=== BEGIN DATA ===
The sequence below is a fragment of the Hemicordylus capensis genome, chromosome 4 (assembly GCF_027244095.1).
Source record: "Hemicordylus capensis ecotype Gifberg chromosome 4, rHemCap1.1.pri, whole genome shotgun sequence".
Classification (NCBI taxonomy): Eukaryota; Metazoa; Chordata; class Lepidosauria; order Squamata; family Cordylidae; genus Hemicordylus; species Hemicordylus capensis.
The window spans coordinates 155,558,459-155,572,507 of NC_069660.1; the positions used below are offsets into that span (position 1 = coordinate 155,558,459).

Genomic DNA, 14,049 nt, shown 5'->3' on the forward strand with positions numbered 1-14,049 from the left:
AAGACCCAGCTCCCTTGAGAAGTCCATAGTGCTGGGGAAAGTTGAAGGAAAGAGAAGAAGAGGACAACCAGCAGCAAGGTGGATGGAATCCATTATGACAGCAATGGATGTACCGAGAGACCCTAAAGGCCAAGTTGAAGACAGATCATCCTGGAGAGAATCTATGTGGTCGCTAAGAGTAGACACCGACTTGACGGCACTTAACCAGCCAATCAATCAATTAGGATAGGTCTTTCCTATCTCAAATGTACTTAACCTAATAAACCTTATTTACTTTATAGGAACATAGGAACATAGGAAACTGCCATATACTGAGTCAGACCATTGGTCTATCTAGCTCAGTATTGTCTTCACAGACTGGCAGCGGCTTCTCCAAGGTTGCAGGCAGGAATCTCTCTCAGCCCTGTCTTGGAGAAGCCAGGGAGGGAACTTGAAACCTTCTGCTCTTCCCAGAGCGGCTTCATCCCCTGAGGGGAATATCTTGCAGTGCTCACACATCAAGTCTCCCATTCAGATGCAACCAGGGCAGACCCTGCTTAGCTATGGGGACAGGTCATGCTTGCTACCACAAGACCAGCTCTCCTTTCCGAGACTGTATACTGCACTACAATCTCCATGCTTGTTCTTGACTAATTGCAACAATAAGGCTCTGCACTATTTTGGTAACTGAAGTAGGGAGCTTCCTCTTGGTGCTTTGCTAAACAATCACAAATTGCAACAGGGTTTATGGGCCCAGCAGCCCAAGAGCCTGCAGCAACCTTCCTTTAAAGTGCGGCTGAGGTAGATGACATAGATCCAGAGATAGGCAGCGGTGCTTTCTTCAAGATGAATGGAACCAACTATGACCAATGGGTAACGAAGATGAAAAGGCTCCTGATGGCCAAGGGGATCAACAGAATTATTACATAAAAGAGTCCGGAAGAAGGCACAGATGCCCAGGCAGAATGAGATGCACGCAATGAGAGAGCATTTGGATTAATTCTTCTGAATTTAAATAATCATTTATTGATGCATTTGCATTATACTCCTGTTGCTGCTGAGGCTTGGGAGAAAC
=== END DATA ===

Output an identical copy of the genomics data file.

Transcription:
The sequence below is a fragment of the Hemicordylus capensis genome, chromosome 4 (assembly GCF_027244095.1).
Source record: "Hemicordylus capensis ecotype Gifberg chromosome 4, rHemCap1.1.pri, whole genome shotgun sequence".
Classification (NCBI taxonomy): Eukaryota; Metazoa; Chordata; class Lepidosauria; order Squamata; family Cordylidae; genus Hemicordylus; species Hemicordylus capensis.
The window spans coordinates 155,558,459-155,572,507 of NC_069660.1; the positions used below are offsets into that span (position 1 = coordinate 155,558,459).

Genomic DNA, 14,049 nt, shown 5'->3' on the forward strand with positions numbered 1-14,049 from the left:
AAGACCCAGCTCCCTTGAGAAGTCCATAGTGCTGGGGAAAGTTGAAGGAAAGAGAAGAAGAGGACAACCAGCAGCAAGGTGGATGGAATCCATTATGACAGCAATGGATGTACCGAGAGACCCTAAAGGCCAAGTTGAAGACAGATCATCCTGGAGAGAATCTATGTGGTCGCTAAGAGTAGACACCGACTTGACGGCACTTAACCAGCCAATCAATCAATTAGGATAGGTCTTTCCTATCTCAAATGTACTTAACCTAATAAACCTTATTTACTTTATAGGAACATAGGAACATAGGAAACTGCCATATACTGAGTCAGACCATTGGTCTATCTAGCTCAGTATTGTCTTCACAGACTGGCAGCGGCTTCTCCAAGGTTGCAGGCAGGAATCTCTCTCAGCCCTGTCTTGGAGAAGCCAGGGAGGGAACTTGAAACCTTCTGCTCTTCCCAGAGCGGCTTCATCCCCTGAGGGGAATATCTTGCAGTGCTCACACATCAAGTCTCCCATTCAGATGCAACCAGGGCAGACCCTGCTTAGCTATGGGGACAGGTCATGCTTGCTACCACAAGACCAGCTCTCCTTTCCGAGACTGTATACTGCACTACAATCTCCATGCTTGTTCTTGACTAATTGCAACAATAAGGCTCTGCACTATTTTGGTAACTGAAGTAGGGAGCTTCCTCTTGGTGCTTTGCTAAACAATCACAAATTGCAACAGGGTTTATGGGCCCAGCAGCCCAAGAGCCTGCAGCAACCTTCCTTTAAAGTGCGGCTGAGGTAGATGACATAGATCCAGAGATAGGCAGCGGTGCTTTCTTCAAGATGAATGGAACCAACTATGACCAATGGGTAACGAAGATGAAAAGGCTCCTGATGGCCAAGGGGATCAACAGAATTATTACATAAAAGAGTCCGGAAGAAGGCACAGATGCCCAGGCAGAATGAGATGCACGCAATGAGAGAGCATTTGGATTAATTCTTCTGAATTTAAATAATCATTTATTGATGCATTTGCATTATACTCCTGTTGCTGCTGAGGCTTGGGAGAAAC